Werk had the pleasure of co-sponsoring LEAP HR: Life Sciences 2018 in Boston earlier this month—during which our co-founder and co-CEO Anna Auerbach delivered a presentation on using data to power adaptive workdays—but we noticed one common refrain throughout the conference. A number of companies we spoke to reported that job candidates have rejected their offers citing the need for more flexibility.
This doesn’t come as a surprise to us: Recent studies have shown flexibility is a top consideration in job hunts these days, especially among millennial and Generation Z job-seekers.
Our research supports the idea that flexibility can be leveraged to attract the best talent. In other words, companies can market their structured flexibility as part of their employer brand, instead of waiting to communicate these policies after employees have already joined the organization. (Check out that research paper to see the three flexibility types in particular that can give companies room to lead.)
The reasons these employees might demand flexibility are boundless. Perhaps they need Remote because they have chronic conditions that are best managed at home. They might need DeskPlus (location variety) because they face a long commute to the office. Maybe they need TimeShift to capitalize on their dayparts of peak productivity. Perhaps they need TravelLite to keep them healthy and able to work. They might need PartTime to reduce their hours without reducing their ambitions. Or maybe they need MicroAgility to help them achieve max focus even with life’s little interruptions.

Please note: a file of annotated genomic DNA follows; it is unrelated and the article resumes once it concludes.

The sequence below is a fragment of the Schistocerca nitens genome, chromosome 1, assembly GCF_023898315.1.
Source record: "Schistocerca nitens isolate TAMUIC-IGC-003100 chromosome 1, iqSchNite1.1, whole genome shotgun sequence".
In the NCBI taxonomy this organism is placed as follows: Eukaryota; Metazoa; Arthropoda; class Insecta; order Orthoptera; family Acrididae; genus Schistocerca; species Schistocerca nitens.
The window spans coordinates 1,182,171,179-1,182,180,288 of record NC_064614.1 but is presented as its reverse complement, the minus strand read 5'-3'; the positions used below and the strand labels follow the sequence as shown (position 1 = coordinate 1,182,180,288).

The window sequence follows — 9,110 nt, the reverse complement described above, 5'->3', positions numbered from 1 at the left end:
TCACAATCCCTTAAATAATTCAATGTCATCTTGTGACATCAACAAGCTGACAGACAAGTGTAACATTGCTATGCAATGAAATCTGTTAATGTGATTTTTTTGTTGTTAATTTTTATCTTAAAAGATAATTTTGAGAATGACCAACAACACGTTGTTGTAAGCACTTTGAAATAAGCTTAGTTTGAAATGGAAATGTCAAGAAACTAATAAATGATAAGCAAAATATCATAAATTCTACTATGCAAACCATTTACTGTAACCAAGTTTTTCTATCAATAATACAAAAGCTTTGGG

As you might be realizing, flexibility benefits employers just as much as it does employees, especially because it boosts employee productivity. In a recent study, employees with location variety had a performance improvement of 13 percent and had 50 percent fewer resignations.
As that drop of employee attrition attests, flexibility is instrumental in retaining talent, not just attracting talent. We note in our research paper that employees with access to flexibility had employee net promoter scores (eNPS) 48 points higher than those without. Employees with access to flexibility are also 16 percent more likely to feel their ideas are valued, 20 percent more likely to believe their work environment fosters diverse points of view, 20 percent more likely to feel cared about and treated well by their employer, and 26 percent more likely to feel their company is committed to improving gender diversity.
On the flip side, employees without flexibility are twice as likely to report being dissatisfied at work, and 1 in 2 employees say they would leave their job to find a more flexible alternative.
Have you experienced this at your organization? Are you losing top talent due to lack of flexibility? Or maybe you already have flexibility but you’re struggling to harness its value? No matter where you are on your flexibility journey, the first step is to assess your employees’ needs for vs. their access to flexibility. Request a Werk demo to get started.